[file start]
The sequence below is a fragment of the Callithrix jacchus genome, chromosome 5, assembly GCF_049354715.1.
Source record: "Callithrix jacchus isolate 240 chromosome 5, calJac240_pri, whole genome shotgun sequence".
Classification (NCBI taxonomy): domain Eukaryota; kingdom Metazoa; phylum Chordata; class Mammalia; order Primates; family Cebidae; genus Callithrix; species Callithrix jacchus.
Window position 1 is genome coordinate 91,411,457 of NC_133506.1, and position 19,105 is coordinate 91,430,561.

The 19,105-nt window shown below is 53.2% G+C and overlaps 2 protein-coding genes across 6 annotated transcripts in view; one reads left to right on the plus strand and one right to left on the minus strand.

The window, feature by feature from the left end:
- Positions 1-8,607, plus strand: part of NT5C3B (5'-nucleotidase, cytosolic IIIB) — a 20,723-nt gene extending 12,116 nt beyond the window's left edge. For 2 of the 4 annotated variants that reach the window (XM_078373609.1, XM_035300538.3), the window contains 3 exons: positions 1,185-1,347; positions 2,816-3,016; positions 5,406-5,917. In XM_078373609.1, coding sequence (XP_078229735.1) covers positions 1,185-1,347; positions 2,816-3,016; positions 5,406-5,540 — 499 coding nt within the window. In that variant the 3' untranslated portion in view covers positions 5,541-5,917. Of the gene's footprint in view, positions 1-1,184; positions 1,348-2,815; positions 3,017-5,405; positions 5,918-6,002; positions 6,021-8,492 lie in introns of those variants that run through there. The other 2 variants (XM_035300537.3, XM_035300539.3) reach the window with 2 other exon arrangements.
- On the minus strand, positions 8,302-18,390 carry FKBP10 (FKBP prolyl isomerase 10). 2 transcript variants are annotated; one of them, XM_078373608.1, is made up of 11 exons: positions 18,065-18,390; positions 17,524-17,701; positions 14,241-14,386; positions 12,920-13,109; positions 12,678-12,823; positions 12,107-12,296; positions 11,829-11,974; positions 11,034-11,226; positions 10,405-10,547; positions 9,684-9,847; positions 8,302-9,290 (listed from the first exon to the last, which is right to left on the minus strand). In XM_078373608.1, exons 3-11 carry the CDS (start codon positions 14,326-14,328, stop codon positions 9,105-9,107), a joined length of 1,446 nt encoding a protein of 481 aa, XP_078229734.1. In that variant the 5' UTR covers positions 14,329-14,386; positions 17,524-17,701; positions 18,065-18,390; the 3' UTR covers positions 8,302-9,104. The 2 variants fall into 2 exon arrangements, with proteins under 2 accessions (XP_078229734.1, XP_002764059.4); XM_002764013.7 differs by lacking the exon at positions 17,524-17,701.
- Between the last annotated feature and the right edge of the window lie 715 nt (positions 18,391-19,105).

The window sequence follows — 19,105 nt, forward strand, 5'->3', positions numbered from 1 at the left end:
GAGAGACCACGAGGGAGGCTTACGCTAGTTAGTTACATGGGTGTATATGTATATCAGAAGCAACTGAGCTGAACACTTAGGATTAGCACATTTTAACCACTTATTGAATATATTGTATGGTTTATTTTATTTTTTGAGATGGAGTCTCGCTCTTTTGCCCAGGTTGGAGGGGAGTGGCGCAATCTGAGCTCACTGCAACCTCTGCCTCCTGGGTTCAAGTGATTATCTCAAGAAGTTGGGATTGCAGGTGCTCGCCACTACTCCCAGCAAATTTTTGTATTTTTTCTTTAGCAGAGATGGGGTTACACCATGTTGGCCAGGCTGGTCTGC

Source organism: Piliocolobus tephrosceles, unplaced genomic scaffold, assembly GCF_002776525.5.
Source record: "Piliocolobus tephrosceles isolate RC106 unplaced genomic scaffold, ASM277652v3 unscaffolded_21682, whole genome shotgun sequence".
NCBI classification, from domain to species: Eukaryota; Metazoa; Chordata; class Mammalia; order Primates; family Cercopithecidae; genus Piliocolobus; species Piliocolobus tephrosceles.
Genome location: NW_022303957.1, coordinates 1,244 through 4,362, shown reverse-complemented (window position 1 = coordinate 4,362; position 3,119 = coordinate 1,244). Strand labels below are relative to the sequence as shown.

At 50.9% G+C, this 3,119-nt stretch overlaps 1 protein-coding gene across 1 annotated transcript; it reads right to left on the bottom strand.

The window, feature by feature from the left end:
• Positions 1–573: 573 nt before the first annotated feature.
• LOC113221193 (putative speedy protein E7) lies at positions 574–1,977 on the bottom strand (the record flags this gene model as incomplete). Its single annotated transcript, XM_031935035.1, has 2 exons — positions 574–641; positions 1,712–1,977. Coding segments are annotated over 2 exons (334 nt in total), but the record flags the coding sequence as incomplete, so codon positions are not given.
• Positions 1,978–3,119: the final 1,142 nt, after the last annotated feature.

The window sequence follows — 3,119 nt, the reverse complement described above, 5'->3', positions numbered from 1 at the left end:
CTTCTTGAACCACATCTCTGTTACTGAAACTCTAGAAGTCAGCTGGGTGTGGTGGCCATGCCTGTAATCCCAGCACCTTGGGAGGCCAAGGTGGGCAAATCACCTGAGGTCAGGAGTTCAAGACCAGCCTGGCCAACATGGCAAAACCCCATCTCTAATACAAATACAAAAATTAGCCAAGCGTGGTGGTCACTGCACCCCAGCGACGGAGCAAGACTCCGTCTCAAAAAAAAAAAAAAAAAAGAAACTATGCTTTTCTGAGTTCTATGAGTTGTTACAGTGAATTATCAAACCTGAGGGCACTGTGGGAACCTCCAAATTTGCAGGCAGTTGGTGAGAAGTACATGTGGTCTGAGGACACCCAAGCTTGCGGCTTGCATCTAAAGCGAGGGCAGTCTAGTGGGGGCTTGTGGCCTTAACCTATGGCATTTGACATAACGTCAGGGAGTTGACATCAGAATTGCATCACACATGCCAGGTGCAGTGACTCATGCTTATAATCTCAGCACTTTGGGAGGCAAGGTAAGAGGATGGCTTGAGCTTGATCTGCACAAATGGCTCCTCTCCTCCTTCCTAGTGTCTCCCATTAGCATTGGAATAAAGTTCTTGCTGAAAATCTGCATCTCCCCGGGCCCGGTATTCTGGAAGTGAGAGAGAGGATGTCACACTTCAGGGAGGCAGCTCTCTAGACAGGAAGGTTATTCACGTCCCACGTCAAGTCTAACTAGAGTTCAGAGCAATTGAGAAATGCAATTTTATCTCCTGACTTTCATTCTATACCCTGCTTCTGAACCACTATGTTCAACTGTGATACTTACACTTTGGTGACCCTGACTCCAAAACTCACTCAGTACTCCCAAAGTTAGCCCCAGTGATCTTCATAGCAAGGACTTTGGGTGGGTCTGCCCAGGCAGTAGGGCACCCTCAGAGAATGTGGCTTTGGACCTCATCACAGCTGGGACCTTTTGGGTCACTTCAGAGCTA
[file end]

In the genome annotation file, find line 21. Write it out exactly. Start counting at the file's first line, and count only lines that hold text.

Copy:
The window sequence follows — 3,119 nt, the reverse complement described above, 5'->3', positions numbered from 1 at the left end: